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Food Plot Strategies and Food Plot Maintenance

by Cody Altizer 29. May 2011 10:31
Cody Altizer

In Episode 4 of Bowhunt or Die last fall, Justin Zarr made a bold prediction concerning the success of the remainder of his hunting season.  He said, with confidence and certainty, that he was going to kill a mature buck off his hunting property in Lake County, Illinois.  His trust in his skills and strategy was admirable and I immediately knew that he was going to put his tag on a mature buck.

With summer just weeks away, and my mind slowly, but comfortingly, thinking of cool fall days spent in the tree stand, I am going to make a fearless forecast myself.  I WILL shoot a mature whitetail on October 1st, the opening day of the Virginia archery season.  I haven’t felt this confident in an opening day set up ever, and I am sure I can put the pieces together this offseason to accomplish my goal.  Here’s how.

My Imperial Whitetail Clover food plot measure 17 inches before I cut it with the bush hog.  It was a beautiful sight and I felt good knowing that I had supplied a constant, nutritious food source for the deer. 

This quest for an opening day whitetail actually began last August, when I planted a clover and oat food plot.  The oats were planted for fall attraction, and they performed extremely well last hunting season.  However, I was more excited about how the clover would take off this spring and it did not disappoint.  A little spot seeding in late March proved to be beneficial because by mid-May, my food plot had turned into a lush green carpet of delicious, nutritious deer food.  Couple that with the steady rainfall we have been receiving in Virginia and the clover had grown to be 17 inches tall!  This was turning out to be the most successful food plot I had ever planted.

It was bittersweet mowing my clover food plot, but it had to be done.  This simple step will ensure the health and attractiveness of this food plot throughout the summer and into fall.

In order to ensure that deer continue feeding in my food plot throughout the summer months and into the hunting season, an important task must be completed regularly, mowing.  Mowing a food plot is a step that can drastically increase the overall health of the food plot while making it more attractive to deer at the same time.  As a food plot matures and continues to grow, it will actually lose its nutritional value and attractiveness when it gets to a certain age, or more appropriately, length.  I must admit, it was a bittersweet experience mowing my food plot.  The white blooms were so prevalent that it looked as if a mid-May snowfall had blanketed the food plot and walking in clover 17 inches tall made me feel like I was doing something right.   Nevertheless, the mowing had to be done.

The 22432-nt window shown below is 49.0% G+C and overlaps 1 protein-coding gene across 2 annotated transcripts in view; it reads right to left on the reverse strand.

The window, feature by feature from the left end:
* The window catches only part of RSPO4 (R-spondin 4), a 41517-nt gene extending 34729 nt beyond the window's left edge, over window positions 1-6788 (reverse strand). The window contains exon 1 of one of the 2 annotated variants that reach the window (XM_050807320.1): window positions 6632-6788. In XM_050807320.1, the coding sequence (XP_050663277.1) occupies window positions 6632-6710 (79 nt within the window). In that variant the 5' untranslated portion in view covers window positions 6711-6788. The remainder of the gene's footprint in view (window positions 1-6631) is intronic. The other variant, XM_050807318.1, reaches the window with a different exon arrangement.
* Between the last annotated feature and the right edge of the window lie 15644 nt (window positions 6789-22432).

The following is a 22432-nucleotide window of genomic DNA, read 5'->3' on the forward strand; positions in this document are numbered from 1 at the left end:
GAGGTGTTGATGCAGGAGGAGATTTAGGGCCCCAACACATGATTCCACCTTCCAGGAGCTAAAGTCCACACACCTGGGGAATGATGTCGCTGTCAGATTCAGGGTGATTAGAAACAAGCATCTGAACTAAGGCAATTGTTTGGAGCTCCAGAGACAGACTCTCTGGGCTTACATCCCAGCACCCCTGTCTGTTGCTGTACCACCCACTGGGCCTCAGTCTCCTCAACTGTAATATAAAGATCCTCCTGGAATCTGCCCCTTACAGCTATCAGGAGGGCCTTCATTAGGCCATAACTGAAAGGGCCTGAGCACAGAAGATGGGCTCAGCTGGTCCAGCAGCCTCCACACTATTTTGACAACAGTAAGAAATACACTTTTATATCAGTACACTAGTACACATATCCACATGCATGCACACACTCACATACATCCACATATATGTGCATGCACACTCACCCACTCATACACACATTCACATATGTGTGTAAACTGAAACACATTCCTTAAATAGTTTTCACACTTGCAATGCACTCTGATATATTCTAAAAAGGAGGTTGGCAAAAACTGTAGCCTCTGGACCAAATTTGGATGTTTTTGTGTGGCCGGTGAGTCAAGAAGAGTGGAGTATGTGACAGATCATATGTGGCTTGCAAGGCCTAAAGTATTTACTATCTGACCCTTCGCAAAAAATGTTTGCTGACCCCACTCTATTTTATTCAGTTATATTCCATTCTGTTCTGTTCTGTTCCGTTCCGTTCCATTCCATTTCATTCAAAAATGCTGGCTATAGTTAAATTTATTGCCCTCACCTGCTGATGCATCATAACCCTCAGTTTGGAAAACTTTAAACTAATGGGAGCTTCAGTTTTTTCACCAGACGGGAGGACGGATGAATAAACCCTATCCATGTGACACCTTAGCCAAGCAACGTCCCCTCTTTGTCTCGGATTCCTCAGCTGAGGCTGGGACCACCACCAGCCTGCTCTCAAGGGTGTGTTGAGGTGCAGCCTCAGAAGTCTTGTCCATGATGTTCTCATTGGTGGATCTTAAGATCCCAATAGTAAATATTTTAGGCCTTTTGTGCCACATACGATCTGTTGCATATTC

This shot illustrates just how well the clover was doing.  I used the lens hood off my 24-105mm Wide Angle lens for a size reference.  

This cutting will likely be the first of 4-5 cuttings I will make this summer, depending on rainfall.  Mowing the clover will help make sure the protein level remains, not peaks, at 20-25% throughout the summer, which is needed for the antler growing bucks, lactating does and young fawns on my property.  Keeping the clover young and tender not only keeps it at its most nutritional and digestible state, but also helps with weed control as well.  Cutting back the weeds will allow the quickly regenerating clover to choke out the weeds and unwanted grasses that do their best to take over my food plot.  I do not substitute mowing for regular spraying, however.  

After I finished mowing the clover, I took a quick minute to hang my CamTrakker so I could monitor what deer are utilizing my food plot right now.  I honestly do not expect a whole of activity right away.  Spring green up is in full swing in Virginia so there is plenty of tender, nutritious natural browse available for the deer in the woods.  In fact, I will actually be thrilled if the deer aren’t feeding heavily on the clover right now, because that tells me that I’ve done a good job in recent years controlling the doe population and supplementing natural browse.   

A strategically placed CamTrakker will let me know what caliber deer are feeding in my food plot and when.  

So there you have it, a hunting prediction made in late May.  You’re probably thinking, “He must be crazy, he can’t honestly believe he can make a guarantee that leaves so much to chance like hunting does!”  Well you’re right; I am crazy, but also confident.   If the conditions are right in Virginia on October 1st, then I should harvest a whitetail in the morning on its way to bed after feeding in the clover, or on its way for dinner in the afternoon.  A crazy prediction it is, but I bet you’ll be checking back in October to see if I was right.  




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